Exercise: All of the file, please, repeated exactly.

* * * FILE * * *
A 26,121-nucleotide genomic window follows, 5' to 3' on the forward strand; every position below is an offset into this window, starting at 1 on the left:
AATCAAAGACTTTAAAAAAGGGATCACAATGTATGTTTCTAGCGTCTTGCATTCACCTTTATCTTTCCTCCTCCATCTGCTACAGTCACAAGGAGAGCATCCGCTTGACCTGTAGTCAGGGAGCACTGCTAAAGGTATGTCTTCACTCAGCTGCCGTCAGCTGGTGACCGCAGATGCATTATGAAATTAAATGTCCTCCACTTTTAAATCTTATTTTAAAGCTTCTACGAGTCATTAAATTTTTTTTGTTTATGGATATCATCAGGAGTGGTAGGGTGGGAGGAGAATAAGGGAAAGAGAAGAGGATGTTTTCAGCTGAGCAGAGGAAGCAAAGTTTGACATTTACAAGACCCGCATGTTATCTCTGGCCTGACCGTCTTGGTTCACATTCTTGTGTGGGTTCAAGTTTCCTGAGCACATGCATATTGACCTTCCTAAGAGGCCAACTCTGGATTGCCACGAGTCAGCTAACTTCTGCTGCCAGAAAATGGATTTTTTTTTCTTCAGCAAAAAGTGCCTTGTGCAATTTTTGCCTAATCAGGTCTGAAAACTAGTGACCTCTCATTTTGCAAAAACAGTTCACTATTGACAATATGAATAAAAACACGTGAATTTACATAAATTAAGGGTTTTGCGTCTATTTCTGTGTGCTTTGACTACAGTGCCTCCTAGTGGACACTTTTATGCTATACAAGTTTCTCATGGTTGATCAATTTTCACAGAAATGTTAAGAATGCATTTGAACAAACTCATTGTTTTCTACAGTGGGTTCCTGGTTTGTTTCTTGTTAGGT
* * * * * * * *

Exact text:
A 26,121-nucleotide genomic window follows, 5' to 3' on the forward strand; every position below is an offset into this window, starting at 1 on the left:
AATCAAAGACTTTAAAAAAGGGATCACAATGTATGTTTCTAGCGTCTTGCATTCACCTTTATCTTTCCTCCTCCATCTGCTACAGTCACAAGGAGAGCATCCGCTTGACCTGTAGTCAGGGAGCACTGCTAAAGGTATGTCTTCACTCAGCTGCCGTCAGCTGGTGACCGCAGATGCATTATGAAATTAAATGTCCTCCACTTTTAAATCTTATTTTAAAGCTTCTACGAGTCATTAAATTTTTTTTGTTTATGGATATCATCAGGAGTGGTAGGGTGGGAGGAGAATAAGGGAAAGAGAAGAGGATGTTTTCAGCTGAGCAGAGGAAGCAAAGTTTGACATTTACAAGACCCGCATGTTATCTCTGGCCTGACCGTCTTGGTTCACATTCTTGTGTGGGTTCAAGTTTCCTGAGCACATGCATATTGACCTTCCTAAGAGGCCAACTCTGGATTGCCACGAGTCAGCTAACTTCTGCTGCCAGAAAATGGATTTTTTTTTCTTCAGCAAAAAGTGCCTTGTGCAATTTTTGCCTAATCAGGTCTGAAAACTAGTGACCTCTCATTTTGCAAAAACAGTTCACTATTGACAATATGAATAAAAACACGTGAATTTACATAAATTAAGGGTTTTGCGTCTATTTCTGTGTGCTTTGACTACAGTGCCTCCTAGTGGACACTTTTATGCTATACAAGTTTCTCATGGTTGATCAATTTTCACAGAAATGTTAAGAATGCATTTGAACAAACTCATTGTTTTCTACAGTGGGTTCCTGGTTTGTTTCTTGTTAGGT